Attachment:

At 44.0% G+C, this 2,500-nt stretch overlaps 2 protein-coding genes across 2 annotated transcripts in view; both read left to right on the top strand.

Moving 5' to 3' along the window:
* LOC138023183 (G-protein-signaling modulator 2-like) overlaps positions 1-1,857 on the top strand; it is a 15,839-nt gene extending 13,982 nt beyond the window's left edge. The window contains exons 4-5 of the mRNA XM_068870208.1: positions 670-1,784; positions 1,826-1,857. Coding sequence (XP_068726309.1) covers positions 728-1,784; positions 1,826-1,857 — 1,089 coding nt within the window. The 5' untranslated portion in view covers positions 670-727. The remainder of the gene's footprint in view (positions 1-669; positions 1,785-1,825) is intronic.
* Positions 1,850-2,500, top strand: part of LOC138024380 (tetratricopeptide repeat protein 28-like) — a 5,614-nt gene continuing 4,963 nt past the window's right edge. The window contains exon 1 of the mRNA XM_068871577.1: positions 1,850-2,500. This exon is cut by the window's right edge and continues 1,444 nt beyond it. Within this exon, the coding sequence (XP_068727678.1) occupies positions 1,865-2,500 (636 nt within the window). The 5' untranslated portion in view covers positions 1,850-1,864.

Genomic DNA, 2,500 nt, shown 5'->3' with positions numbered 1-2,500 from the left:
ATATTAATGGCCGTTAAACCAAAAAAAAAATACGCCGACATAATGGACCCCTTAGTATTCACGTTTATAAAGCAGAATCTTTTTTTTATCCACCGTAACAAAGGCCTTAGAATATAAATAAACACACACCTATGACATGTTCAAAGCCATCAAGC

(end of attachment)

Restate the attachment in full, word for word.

At 44.0% G+C, this 2,500-nt stretch overlaps 2 protein-coding genes across 2 annotated transcripts in view; both read left to right on the top strand.

Moving 5' to 3' along the window:
* LOC138023183 (G-protein-signaling modulator 2-like) overlaps positions 1-1,857 on the top strand; it is a 15,839-nt gene extending 13,982 nt beyond the window's left edge. The window contains exons 4-5 of the mRNA XM_068870208.1: positions 670-1,784; positions 1,826-1,857. Coding sequence (XP_068726309.1) covers positions 728-1,784; positions 1,826-1,857 — 1,089 coding nt within the window. The 5' untranslated portion in view covers positions 670-727. The remainder of the gene's footprint in view (positions 1-669; positions 1,785-1,825) is intronic.
* Positions 1,850-2,500, top strand: part of LOC138024380 (tetratricopeptide repeat protein 28-like) — a 5,614-nt gene continuing 4,963 nt past the window's right edge. The window contains exon 1 of the mRNA XM_068871577.1: positions 1,850-2,500. This exon is cut by the window's right edge and continues 1,444 nt beyond it. Within this exon, the coding sequence (XP_068727678.1) occupies positions 1,865-2,500 (636 nt within the window). The 5' untranslated portion in view covers positions 1,850-1,864.

Genomic DNA, 2,500 nt, shown 5'->3' with positions numbered 1-2,500 from the left:
ATATTAATGGCCGTTAAACCAAAAAAAAAATACGCCGACATAATGGACCCCTTAGTATTCACGTTTATAAAGCAGAATCTTTTTTTTATCCACCGTAACAAAGGCCTTAGAATATAAATAAACACACACCTATGACATGTTCAAAGCCATCAAGC